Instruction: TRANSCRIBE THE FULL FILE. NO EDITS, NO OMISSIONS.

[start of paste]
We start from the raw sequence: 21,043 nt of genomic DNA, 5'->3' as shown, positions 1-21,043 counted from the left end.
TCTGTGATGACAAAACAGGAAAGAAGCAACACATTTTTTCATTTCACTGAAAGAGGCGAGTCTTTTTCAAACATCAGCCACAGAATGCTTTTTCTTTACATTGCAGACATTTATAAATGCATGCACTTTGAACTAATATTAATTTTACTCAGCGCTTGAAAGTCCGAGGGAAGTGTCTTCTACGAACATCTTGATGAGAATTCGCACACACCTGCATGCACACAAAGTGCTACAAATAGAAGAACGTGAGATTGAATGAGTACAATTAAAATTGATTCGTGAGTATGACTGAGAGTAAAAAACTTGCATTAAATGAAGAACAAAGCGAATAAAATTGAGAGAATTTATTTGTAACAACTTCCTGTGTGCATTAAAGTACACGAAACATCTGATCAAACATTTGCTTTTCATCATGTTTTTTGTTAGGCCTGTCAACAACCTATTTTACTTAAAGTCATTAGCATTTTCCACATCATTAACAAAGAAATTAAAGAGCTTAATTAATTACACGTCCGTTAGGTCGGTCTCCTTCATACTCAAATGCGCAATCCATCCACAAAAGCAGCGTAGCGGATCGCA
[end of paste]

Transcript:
We start from the raw sequence: 21,043 nt of genomic DNA, 5'->3' as shown, positions 1-21,043 counted from the left end.
TCTGTGATGACAAAACAGGAAAGAAGCAACACATTTTTTCATTTCACTGAAAGAGGCGAGTCTTTTTCAAACATCAGCCACAGAATGCTTTTTCTTTACATTGCAGACATTTATAAATGCATGCACTTTGAACTAATATTAATTTTACTCAGCGCTTGAAAGTCCGAGGGAAGTGTCTTCTACGAACATCTTGATGAGAATTCGCACACACCTGCATGCACACAAAGTGCTACAAATAGAAGAACGTGAGATTGAATGAGTACAATTAAAATTGATTCGTGAGTATGACTGAGAGTAAAAAACTTGCATTAAATGAAGAACAAAGCGAATAAAATTGAGAGAATTTATTTGTAACAACTTCCTGTGTGCATTAAAGTACACGAAACATCTGATCAAACATTTGCTTTTCATCATGTTTTTTGTTAGGCCTGTCAACAACCTATTTTACTTAAAGTCATTAGCATTTTCCACATCATTAACAAAGAAATTAAAGAGCTTAATTAATTACACGTCCGTTAGGTCGGTCTCCTTCATACTCAAATGCGCAATCCATCCACAAAAGCAGCGTAGCGGATCGCA